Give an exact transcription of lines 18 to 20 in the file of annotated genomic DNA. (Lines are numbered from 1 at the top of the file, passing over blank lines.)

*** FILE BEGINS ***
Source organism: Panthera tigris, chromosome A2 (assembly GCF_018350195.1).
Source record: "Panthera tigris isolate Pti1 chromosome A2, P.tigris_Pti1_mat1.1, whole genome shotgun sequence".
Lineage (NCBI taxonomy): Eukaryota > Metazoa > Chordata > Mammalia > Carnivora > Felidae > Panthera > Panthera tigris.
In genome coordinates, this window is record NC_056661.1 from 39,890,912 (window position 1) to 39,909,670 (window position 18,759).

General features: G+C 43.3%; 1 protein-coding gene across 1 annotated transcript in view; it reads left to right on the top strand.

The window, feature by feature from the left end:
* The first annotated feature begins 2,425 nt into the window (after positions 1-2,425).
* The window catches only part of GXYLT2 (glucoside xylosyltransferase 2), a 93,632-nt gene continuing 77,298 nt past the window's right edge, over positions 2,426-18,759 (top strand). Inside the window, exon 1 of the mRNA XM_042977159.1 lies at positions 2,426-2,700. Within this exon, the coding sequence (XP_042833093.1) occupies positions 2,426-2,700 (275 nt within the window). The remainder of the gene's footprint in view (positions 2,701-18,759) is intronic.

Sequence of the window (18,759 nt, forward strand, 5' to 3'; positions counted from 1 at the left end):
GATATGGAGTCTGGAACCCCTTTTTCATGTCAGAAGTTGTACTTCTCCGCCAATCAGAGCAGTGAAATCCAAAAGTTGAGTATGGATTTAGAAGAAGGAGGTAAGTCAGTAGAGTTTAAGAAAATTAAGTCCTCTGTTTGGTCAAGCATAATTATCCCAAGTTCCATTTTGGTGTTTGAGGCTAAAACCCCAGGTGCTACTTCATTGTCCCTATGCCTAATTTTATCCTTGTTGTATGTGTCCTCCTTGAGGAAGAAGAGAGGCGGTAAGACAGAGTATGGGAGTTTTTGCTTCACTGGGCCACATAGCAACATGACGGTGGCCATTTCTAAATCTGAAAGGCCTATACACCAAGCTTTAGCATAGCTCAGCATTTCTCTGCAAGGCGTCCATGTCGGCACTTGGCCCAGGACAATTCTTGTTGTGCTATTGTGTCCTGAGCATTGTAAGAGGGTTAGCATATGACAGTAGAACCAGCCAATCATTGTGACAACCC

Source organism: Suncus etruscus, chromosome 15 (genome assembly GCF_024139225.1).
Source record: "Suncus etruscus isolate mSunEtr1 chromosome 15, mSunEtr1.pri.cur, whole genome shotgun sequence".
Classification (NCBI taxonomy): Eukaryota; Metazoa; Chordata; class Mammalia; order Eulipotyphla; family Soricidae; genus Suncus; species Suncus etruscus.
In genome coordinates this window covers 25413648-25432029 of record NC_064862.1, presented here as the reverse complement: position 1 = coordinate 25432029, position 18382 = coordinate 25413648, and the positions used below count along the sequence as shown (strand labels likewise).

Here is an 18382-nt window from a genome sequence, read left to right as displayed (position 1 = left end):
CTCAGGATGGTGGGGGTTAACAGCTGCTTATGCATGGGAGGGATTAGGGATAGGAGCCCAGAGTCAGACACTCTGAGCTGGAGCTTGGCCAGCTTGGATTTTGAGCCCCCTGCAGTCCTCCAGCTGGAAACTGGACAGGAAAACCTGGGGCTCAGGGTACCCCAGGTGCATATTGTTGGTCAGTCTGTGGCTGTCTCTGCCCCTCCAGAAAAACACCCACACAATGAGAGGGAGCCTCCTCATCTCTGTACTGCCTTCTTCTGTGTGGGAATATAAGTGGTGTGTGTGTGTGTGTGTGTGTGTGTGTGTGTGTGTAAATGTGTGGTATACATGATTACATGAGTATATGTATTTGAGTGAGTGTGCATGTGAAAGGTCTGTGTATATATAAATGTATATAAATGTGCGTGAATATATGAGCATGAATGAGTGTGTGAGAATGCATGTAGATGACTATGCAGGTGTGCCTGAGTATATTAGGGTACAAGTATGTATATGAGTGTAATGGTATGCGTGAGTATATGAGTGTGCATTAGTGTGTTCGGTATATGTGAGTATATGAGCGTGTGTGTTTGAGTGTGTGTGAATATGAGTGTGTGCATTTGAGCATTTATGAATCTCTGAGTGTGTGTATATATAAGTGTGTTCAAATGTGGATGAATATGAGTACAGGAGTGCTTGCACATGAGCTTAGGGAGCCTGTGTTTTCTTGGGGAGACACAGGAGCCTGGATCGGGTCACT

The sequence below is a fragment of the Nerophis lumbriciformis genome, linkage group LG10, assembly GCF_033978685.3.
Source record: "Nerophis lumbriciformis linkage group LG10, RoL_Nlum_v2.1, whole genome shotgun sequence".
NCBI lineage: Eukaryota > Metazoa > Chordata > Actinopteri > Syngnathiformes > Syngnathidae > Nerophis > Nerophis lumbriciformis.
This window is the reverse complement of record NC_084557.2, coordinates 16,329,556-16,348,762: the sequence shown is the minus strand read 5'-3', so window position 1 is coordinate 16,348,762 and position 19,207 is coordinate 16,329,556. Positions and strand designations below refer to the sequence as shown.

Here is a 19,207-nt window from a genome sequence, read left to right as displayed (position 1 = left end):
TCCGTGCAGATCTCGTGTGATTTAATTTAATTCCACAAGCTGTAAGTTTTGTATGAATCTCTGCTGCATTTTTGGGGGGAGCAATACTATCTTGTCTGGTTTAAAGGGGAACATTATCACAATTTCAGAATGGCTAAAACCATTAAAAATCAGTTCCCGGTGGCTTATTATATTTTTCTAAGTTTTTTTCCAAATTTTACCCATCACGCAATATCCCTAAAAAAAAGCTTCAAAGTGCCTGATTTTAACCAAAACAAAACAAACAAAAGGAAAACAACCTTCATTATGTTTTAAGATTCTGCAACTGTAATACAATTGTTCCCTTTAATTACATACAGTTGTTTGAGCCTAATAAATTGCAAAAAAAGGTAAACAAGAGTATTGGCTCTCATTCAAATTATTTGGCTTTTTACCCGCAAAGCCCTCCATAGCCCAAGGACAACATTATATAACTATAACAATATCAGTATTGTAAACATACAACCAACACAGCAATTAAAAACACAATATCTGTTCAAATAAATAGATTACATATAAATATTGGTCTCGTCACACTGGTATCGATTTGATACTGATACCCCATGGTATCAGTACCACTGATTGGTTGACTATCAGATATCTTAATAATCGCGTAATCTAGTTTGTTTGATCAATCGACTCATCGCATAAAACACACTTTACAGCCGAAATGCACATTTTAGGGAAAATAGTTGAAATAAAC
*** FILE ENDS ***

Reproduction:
Source record: "Nerophis lumbriciformis linkage group LG10, RoL_Nlum_v2.1, whole genome shotgun sequence".
NCBI lineage: Eukaryota > Metazoa > Chordata > Actinopteri > Syngnathiformes > Syngnathidae > Nerophis > Nerophis lumbriciformis.
This window is the reverse complement of record NC_084557.2, coordinates 16,329,556-16,348,762: the sequence shown is the minus strand read 5'-3', so window position 1 is coordinate 16,348,762 and position 19,207 is coordinate 16,329,556. Positions and strand designations below refer to the sequence as shown.